Now that the San Francisco Museum of Modern Art has shuttered its Third Street location for the next two and a half years to create a home for the Doris and Donald Fisher Collection, we can expect a lot more exhibitions like Mark di Suvero at Crissy Field, which continues through May 26, 2014. This month, SFMOMA's programming includes an exhibition of work from the museum's collection at the nearby Contemporary Jewish Museum, and in November, two exhibitions will be mounted down on the peninsula; a co-curated effort at Stanford's Cantor Arts Center, as well as a show of indoor and outdoor pieces in Los Altos.
The reception to the di Suvero exhibition, which features eight sculptures, each weighing upwards of 20 tons, has been perhaps a bit noisier than organizers might have expected, thanks, in part, to an article in The Atlantic Cities, which publicized an online petition (at change.org, no less) demanding the removal of di Suvero's sculptures on the grounds that they "impede our freedom to move, and generally diminish the natural beauty of Crissy Field." At last check, the petition had failed to reach even its modest goal of 100 signatures.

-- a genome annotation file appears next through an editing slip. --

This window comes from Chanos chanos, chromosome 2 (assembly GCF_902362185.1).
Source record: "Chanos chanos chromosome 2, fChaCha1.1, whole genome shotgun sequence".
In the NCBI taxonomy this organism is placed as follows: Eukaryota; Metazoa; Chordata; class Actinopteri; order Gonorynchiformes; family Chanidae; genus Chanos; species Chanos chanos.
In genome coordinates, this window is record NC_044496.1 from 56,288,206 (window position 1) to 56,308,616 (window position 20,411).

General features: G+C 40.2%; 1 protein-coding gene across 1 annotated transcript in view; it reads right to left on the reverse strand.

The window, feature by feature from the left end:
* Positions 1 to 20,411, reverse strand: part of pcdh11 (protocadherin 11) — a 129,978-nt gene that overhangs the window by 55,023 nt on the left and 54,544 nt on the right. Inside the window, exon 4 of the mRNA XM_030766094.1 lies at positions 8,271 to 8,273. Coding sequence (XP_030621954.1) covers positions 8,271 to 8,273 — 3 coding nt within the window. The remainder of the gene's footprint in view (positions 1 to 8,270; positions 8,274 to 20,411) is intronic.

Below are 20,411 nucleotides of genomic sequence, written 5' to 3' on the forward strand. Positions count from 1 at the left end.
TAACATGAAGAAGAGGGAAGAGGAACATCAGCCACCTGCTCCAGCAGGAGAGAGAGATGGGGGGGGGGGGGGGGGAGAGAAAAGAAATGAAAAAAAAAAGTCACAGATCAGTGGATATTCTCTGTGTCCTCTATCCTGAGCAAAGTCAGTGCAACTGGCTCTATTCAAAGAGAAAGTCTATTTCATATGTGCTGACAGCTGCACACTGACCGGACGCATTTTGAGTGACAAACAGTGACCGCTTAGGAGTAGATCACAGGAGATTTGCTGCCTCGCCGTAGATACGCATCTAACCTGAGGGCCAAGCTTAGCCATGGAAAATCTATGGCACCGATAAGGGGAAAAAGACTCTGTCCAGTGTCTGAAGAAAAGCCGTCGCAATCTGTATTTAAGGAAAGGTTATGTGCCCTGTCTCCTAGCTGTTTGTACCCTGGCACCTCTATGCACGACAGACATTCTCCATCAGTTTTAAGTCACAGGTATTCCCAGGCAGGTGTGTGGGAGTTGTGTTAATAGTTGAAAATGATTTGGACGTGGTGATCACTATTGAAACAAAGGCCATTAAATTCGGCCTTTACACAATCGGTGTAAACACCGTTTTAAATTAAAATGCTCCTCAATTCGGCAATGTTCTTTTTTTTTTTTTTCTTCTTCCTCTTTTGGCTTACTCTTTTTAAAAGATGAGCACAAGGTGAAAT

Mark di Suvero, Mother Peace, 1969-70. Photo by Ben Marks.
Please. While there are a few problems with this collection of di Suveros curated by SFMOMA's director, Neal Benezra, those ain't them. I'm pretty sure I'm not the first to point out that while Crissy Field may be beautiful, there is little about it that's natural. This former marsh was destroyed for an airfield before it became a lawn where people could toss Frisbees for their defecating dogs. As for its neighbor the Golden Gate Bridge, Google "Ansel Adams Golden Gate 1933" to see the natural wonder that our most famous postcard icon ruined forever. Maybe we should remove that, too.
But I digress. For those familiar with di Suvero's work, the exhibition at Crissy Field is a welcome chance to see a few old friends, notably Are Years What? (for Marianne Moore) (1967), one of the crown jewels of the Hirshhorn Museum in Washington, D.C. Even better is the return of the 42-foot-tall Mother Peace (1969-70), which was removed in 1974 from its location outside the Alameda County Courthouse in Oakland before being exiled to that petting zoo for sculpture, the Storm King Art Center in New York. Once Mother Peace was deemed too political because of the peace symbol cut into one of its horizontal beams. Today people complain it blocks their view of a six-lane freeway.